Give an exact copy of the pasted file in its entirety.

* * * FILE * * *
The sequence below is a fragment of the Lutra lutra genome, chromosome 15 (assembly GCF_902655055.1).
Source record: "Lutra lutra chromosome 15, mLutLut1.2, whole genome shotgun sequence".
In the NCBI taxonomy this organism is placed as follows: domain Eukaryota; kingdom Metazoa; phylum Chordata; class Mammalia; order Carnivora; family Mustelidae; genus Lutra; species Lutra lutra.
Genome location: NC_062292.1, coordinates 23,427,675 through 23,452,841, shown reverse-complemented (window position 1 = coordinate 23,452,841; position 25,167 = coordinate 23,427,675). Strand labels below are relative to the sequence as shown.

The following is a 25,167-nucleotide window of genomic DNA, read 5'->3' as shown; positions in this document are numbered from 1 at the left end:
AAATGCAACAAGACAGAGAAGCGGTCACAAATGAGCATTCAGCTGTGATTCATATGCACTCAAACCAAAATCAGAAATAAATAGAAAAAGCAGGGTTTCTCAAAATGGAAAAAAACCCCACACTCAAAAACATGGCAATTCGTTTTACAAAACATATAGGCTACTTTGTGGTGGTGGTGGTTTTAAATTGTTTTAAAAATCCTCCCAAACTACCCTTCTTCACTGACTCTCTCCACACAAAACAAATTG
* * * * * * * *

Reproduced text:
The sequence below is a fragment of the Lutra lutra genome, chromosome 15 (assembly GCF_902655055.1).
Source record: "Lutra lutra chromosome 15, mLutLut1.2, whole genome shotgun sequence".
In the NCBI taxonomy this organism is placed as follows: domain Eukaryota; kingdom Metazoa; phylum Chordata; class Mammalia; order Carnivora; family Mustelidae; genus Lutra; species Lutra lutra.
Genome location: NC_062292.1, coordinates 23,427,675 through 23,452,841, shown reverse-complemented (window position 1 = coordinate 23,452,841; position 25,167 = coordinate 23,427,675). Strand labels below are relative to the sequence as shown.

The following is a 25,167-nucleotide window of genomic DNA, read 5'->3' as shown; positions in this document are numbered from 1 at the left end:
AAATGCAACAAGACAGAGAAGCGGTCACAAATGAGCATTCAGCTGTGATTCATATGCACTCAAACCAAAATCAGAAATAAATAGAAAAAGCAGGGTTTCTCAAAATGGAAAAAAACCCCACACTCAAAAACATGGCAATTCGTTTTACAAAACATATAGGCTACTTTGTGGTGGTGGTGGTTTTAAATTGTTTTAAAAATCCTCCCAAACTACCCTTCTTCACTGACTCTCTCCACACAAAACAAATTG